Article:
Fall 2005

SOCS 639
The Holocaust: Perpetrators, Bystanders, Victims


09/12/2005 - 12/17/2005
Monday 06:00 PM - 08:30 PM

Public Affairs Center 421

This course will discuss the Holocaust from a variety of perspectives: historical, literary, and contemporary accounts. The first segment of the course will examine how and why a modern state--Germany--adopted a policy of mass murder. We will pay special attention to major scholarly controversies: Hannah Arendt's thesis of the banality of evil; the Goldhagen thesis about radical German anti-Semitism as a primary factor in the Holocaust; and the 1980s debate between "intentionalists" and "functionalists" about whether the decision to kill the Jews was mainly Hitler's or whether German elites, anxious to please the Fuhrer, began to advocate mass murder on their own initiative.

The study of "victims" will focus on Jewish responses to unprecedented catastrophe. Some scholars (Arendt, Hilberg) stressed what they saw as Jewish passivity and lack of resistance. They condemned the Jewish councils (Judenraete) set up by the Germans as agents of collaboration. In Israel, for many years, official educational policy encouraged an invidious distinction between the allegedly helpless masses and the heroic few who fought back. In the past few years, however, scholars have arrived at a more nuanced understanding of what "resistance" really meant and what options the Jews actually had. Through a study of ghetto literature and sources written during the war itself, we will explore the role of the Jewish councils, the fighting organizations, and how ordinary Jews tried to face the Nazi assault.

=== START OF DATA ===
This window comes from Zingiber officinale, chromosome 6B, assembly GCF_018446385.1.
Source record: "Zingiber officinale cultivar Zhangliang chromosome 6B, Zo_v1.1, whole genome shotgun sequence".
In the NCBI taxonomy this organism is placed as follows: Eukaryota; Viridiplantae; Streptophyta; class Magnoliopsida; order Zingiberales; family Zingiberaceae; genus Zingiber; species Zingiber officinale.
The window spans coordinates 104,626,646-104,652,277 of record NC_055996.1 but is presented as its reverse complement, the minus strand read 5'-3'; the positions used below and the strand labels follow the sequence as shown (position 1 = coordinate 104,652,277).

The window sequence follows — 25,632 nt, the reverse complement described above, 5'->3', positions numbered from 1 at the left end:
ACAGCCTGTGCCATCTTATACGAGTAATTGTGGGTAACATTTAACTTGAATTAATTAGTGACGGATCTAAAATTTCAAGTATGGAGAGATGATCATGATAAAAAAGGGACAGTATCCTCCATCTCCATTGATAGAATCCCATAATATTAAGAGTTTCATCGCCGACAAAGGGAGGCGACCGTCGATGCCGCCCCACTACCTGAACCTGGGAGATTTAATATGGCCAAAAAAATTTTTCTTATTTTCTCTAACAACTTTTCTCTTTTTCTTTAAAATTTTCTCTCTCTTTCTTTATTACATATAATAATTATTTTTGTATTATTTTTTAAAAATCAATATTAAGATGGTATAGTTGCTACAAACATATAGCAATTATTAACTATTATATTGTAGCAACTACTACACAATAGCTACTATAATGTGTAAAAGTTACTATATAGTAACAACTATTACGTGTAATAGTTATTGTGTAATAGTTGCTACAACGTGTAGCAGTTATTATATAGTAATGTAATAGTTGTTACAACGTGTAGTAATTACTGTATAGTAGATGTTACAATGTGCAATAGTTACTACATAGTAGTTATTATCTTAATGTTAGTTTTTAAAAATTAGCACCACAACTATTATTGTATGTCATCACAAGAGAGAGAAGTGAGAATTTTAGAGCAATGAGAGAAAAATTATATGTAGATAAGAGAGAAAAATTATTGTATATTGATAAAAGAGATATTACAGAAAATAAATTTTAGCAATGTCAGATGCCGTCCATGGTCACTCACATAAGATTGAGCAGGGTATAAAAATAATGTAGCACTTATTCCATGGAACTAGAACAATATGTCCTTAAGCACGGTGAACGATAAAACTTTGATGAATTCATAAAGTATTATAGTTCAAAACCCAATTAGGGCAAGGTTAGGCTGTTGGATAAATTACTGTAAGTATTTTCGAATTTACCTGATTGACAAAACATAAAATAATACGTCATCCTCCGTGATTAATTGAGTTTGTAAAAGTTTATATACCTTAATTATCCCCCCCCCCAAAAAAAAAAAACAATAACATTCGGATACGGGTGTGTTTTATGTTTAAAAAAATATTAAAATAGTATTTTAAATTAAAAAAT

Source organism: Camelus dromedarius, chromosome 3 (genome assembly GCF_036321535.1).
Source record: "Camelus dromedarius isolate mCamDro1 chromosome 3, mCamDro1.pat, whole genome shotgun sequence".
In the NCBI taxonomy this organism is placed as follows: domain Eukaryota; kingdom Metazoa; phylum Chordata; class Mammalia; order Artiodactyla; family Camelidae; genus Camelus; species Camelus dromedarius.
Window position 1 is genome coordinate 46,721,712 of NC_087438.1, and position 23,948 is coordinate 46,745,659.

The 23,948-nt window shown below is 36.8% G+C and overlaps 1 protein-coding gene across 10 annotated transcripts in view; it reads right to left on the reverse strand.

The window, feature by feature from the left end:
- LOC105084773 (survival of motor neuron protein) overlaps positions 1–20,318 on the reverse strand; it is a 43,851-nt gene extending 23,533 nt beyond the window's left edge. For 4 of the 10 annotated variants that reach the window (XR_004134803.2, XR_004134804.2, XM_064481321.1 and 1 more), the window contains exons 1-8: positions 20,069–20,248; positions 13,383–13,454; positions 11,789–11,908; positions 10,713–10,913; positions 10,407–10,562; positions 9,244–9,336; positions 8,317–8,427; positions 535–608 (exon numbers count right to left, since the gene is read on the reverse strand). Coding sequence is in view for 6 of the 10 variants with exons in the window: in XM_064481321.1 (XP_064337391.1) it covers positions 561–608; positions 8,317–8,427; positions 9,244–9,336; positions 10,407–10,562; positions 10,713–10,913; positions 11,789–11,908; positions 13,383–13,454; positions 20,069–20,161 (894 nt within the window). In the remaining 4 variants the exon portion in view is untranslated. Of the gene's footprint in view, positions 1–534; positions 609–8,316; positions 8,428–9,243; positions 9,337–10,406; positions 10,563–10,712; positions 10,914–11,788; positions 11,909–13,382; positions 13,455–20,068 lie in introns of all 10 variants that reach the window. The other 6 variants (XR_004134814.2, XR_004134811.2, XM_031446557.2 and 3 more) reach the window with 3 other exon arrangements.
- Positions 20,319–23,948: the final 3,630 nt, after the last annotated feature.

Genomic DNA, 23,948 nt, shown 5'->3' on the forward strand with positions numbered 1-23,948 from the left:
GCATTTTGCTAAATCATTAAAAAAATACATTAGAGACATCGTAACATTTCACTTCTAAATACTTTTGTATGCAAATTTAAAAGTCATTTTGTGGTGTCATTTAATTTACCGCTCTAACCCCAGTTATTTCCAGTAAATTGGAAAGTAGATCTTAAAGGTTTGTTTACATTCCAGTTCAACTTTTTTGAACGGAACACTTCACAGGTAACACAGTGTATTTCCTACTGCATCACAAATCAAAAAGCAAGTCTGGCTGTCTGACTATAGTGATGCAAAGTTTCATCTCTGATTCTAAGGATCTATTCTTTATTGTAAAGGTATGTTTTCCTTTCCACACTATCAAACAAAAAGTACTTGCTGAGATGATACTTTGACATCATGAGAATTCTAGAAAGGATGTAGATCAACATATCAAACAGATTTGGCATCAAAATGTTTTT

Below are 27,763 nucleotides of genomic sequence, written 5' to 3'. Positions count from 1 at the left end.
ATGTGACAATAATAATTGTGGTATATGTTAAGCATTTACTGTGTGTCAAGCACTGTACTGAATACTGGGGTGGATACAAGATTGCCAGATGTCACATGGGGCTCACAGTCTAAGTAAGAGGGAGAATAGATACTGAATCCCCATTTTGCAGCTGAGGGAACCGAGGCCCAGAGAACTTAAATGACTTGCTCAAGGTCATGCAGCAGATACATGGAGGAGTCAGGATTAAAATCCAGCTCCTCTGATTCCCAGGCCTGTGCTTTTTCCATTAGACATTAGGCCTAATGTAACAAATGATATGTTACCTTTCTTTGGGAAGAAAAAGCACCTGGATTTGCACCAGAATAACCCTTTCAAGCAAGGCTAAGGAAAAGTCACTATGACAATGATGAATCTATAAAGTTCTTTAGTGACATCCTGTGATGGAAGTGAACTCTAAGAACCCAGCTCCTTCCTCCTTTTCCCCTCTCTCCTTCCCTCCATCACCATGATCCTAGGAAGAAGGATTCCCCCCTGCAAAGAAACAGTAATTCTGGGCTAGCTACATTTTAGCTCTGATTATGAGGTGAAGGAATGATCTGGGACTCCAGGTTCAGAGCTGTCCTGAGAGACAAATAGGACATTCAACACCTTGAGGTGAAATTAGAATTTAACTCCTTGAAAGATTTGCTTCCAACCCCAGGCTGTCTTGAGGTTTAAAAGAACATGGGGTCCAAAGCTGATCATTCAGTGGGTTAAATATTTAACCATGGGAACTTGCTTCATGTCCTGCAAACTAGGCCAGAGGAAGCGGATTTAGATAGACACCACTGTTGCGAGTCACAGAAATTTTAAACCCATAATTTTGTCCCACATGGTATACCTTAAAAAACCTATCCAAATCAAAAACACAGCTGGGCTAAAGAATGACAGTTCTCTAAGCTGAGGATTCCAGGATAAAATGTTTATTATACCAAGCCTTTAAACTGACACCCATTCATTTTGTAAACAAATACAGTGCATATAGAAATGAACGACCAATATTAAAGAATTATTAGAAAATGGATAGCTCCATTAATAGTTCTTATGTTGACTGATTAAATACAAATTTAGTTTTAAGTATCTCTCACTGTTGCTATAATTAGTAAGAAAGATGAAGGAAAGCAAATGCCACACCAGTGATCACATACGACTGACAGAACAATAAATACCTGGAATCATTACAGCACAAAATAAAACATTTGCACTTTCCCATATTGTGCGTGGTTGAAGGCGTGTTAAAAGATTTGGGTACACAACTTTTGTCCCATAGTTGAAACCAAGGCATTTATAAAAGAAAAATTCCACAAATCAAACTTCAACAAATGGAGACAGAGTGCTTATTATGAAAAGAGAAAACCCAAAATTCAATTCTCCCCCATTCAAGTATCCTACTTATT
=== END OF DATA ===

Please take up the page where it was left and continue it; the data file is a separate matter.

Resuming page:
The final theme of the course will concern the actions of third parties--so-called "bystanders." For case studies, we will consider President Roosevelt, the Pope Pius XII, the French (government and people), and the Poles (the underground leadership and society at large).

During the final week, we will consider the problem of genocide in comparative perspective. In what ways was the Holocaust unique? What features, if any, did it share with other genocides before and since?

Readings include a coursepack and the following books: Lucy Dawidowicz, The War Against the Jews; Donald Niewyk, The Holocaust; Lucy Dawidowicz, A Holocaust Reader; Christopher Browning, Ordinary Men; Milton Teichman, Truth and Lamentation; Primo Levi, Survival in Auschwitz; and Semantha Power, A Problem from Hell.

Requirements include a 15-page paper, 4 short, reaction papers (3 pages), and 1 oral book report.

Samuel Kassow (B.A. Trinity College; M.Sc. London School of Economics; Ph.D. Princeton University) is the Charles H. Northam Professor of History at Trinity College. His many publications include Students, Professors, and the State in Tsarist Russia (Studies on the History of Society and Culture), Between History and Memory: Emanuel Ringelblum in the Warsaw ghetto (Indiana University Press, 2006), and Two Jewish Cities: Vilna and Warsaw (Indiana University Press, forthcoming).


Consent of Instructor Required: No

Format: Seminar

Level: GLSP Credits: 3 Enrollment Limit: 18

Texts to purchase for this course:
Christopher Browning, ORDINARY MEN (Harper Perennial), Paperback

Lucy Dawidowicz, WAR AGAINST THE JEWS (Bantam), Paperback

Lucy Dawidowicz, HOLOCAUST READER (Houghton Mifflin), Paperback

Primo Levi, SURVIVAL IN AUSCHWITZ (Touchstone), Paperback

Donald Niewyk, THE HOLOCAUST (Houghton Mifflin), Paperback

Milton Teichman, TRUTH AND LAMENTATION (University of Illinois Press)


PLEASE NOTE: A course packet will also be available for purchase at Broad Street Books.

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